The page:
For many years, Government policy in Northern Ireland was that employment law should be broadly in line with the law in Great Britain and the only main distinction was discrimination on grounds of religious belief and political opinion. Most of the legislation passed in Great Britain was enacted in Northern Ireland, but at times there could be a delay, sometimes stretching to years before the implementation of legislation into Northern Ireland. For example, the Race Relations (Northern Ireland) Order was passed in 1997, whereas the Race Relations Act 1976 was passed in Great Britain in 1976. Some legislation such as the Data Protection Act 1998 apply to Northern Ireland as well as the rest of the UK, while other legislation such as the Disability Discrimination Act 1995 have been repealed in the UK, but still remain in force in Northern Ireland.

In practical terms most employees’ entitlements and obligations will be the same in Northern Ireland as in Great Britain. However, although the general employment rights will often be the same, the particular legal references may be different due to Northern Ireland specific legislation. For example, a reference in a contract of employment should be to the Employment Rights (Northern Ireland) Order 1996 and not to the Employment Rights Act 1996. Particular care needs to be taken with compromise agreements because a failure to make reference to the appropriate legislation may affect the validity of the agreement. More information on compromise agreements can be found in this factsheet.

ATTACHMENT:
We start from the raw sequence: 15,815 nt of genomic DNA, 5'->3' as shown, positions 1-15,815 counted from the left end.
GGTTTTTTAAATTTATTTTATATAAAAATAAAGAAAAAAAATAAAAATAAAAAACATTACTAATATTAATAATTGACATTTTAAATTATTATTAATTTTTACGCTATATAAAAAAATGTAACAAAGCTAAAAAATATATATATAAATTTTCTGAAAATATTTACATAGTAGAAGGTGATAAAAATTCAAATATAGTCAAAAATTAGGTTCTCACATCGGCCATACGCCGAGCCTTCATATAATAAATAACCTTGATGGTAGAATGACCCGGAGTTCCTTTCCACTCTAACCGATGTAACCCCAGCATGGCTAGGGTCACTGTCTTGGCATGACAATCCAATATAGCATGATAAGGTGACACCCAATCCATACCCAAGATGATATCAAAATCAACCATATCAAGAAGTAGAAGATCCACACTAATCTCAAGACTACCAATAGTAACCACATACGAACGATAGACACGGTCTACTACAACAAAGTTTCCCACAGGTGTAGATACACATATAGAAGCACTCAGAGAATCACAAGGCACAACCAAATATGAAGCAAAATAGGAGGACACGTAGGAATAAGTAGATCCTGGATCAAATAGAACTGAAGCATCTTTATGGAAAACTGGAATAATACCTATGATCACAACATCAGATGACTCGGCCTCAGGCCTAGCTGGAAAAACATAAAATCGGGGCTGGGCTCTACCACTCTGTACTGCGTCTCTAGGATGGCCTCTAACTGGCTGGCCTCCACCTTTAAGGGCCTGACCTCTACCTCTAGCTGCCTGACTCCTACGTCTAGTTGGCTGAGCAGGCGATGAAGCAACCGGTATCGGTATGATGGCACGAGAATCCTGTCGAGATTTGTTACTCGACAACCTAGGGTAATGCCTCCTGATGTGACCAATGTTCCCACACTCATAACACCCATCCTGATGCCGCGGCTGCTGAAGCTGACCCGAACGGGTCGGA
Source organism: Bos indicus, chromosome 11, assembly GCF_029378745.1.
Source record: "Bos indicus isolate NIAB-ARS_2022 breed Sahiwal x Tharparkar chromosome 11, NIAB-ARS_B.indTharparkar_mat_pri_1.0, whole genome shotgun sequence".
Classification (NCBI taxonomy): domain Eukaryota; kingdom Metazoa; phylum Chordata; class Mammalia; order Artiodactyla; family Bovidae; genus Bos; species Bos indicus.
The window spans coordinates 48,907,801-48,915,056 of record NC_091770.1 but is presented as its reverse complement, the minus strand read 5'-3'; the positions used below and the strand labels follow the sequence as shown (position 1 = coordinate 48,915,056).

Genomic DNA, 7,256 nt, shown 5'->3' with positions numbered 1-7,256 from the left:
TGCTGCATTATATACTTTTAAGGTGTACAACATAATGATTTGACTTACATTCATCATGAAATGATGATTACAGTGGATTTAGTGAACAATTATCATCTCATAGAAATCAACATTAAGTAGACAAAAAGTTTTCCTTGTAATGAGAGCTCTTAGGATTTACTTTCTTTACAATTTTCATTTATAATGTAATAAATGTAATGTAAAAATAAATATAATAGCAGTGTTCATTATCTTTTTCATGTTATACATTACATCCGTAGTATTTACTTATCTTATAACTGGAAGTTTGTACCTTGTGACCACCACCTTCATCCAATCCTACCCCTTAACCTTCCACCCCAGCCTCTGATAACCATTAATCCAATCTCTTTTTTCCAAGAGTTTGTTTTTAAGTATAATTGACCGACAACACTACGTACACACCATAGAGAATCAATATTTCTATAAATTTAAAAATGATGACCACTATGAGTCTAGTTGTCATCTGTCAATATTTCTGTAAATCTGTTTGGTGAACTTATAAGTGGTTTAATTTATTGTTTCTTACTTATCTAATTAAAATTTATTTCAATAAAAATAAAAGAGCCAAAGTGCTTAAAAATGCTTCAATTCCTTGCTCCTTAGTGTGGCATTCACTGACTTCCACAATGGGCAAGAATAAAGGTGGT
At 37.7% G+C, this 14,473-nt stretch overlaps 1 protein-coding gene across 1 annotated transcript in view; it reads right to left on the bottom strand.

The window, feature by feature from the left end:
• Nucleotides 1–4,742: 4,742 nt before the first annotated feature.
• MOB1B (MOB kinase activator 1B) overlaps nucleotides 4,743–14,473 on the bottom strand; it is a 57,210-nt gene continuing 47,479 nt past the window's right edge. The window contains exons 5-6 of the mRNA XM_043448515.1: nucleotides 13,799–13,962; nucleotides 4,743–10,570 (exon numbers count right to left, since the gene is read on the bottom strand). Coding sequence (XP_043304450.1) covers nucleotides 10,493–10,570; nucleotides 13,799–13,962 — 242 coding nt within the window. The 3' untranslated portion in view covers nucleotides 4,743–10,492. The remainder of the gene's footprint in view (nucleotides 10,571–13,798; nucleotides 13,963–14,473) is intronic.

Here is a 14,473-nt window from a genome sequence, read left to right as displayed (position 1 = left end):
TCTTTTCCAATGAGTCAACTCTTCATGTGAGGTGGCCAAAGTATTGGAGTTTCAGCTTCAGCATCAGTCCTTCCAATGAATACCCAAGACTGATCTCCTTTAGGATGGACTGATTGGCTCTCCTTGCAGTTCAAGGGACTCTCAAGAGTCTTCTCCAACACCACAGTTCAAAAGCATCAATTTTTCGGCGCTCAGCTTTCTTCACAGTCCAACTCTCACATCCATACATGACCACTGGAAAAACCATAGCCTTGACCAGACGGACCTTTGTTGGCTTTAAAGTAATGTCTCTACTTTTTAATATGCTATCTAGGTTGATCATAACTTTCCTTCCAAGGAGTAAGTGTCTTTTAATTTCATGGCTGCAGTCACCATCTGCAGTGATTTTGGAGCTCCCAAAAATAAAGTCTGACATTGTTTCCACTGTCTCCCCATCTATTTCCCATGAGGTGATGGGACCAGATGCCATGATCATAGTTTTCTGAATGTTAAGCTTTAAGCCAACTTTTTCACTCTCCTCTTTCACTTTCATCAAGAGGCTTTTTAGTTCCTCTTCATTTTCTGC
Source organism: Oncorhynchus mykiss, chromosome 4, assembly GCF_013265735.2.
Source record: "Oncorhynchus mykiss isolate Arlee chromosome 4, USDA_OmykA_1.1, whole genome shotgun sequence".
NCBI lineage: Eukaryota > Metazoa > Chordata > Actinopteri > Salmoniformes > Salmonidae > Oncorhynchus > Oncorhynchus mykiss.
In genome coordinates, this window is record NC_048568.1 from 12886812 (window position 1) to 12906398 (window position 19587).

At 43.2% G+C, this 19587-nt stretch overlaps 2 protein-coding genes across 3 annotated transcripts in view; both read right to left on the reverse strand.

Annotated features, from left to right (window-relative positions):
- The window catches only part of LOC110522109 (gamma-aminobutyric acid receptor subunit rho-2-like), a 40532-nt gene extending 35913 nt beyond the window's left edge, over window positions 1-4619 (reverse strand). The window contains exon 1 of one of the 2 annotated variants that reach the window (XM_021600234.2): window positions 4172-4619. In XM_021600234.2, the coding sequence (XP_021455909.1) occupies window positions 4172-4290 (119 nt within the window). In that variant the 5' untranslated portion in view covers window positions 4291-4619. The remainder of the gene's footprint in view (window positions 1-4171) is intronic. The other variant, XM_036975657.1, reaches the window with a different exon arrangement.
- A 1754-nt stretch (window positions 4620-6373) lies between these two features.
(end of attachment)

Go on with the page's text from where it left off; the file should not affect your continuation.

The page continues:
Following devolution in 1998, employment and discrimination law was a devolved power to the Northern Ireland Assembly, although confusingly, as highlighted above, some legislation such as the Data Protection Act 1998 and part of the TUPE Regulations apply to Northern Ireland as well as the rest of the UK. Within Northern Ireland responsibility in this area is split, with the Department of Employment and Learning for Northern Ireland (DELNI) being responsible for employment law, covering such issues as unfair dismissal, working time etc while equality/discrimination law is the responsibility of the Office of the First Minister and Deputy First Minister and the tribunals system comes under the responsibility of the Department of Justice for Northern Ireland.

There are five different political parties in the Northern Ireland Executive and any legislative change involves passing the Executive level, then undergoing a consultation process under Section 75 of the Northern Ireland Act 1998 which involves an equality impact assessment before going through the Northern Ireland Assembly. This can be a prolonged process.

There have been signs of a distinct divergence between the employment laws in Northern Ireland and those in Great Britain which is set to continue. So it is very important that HR practitioners with responsibility for employees in Northern Ireland are aware of the differences, in order to comply with the law. 

The main areas of divergence include:

  • discrimination legislation
  • disciplinary and grievance procedures
  • conciliation and tribunal procedures
  • redundancy consultation
  • compromise agreements.

There is an election for new members of the Northern Ireland Assembly on 5 May 2016 which could trigger a re-shuffle of the departments within the Northern Ireland Executive. Progress has also stalled on a number of employment law issues.

This members-only factsheet provides an introductory overview of the key differences and important areas of employment law and does not cover all employment law provisions.

Discrimination

Northern Ireland Act 1998

Dispute resolution procedures

Civil procedure

Compromise agreements

Tupe

Redundancy

Working Time regulations and holidays

Data protection

Employee shareholder status

Culture

Other employment areas

Employment Law Review

Comparison of principal Northern Ireland and Great Britain employment law

Codes of practice

Useful contacts

References and further reading

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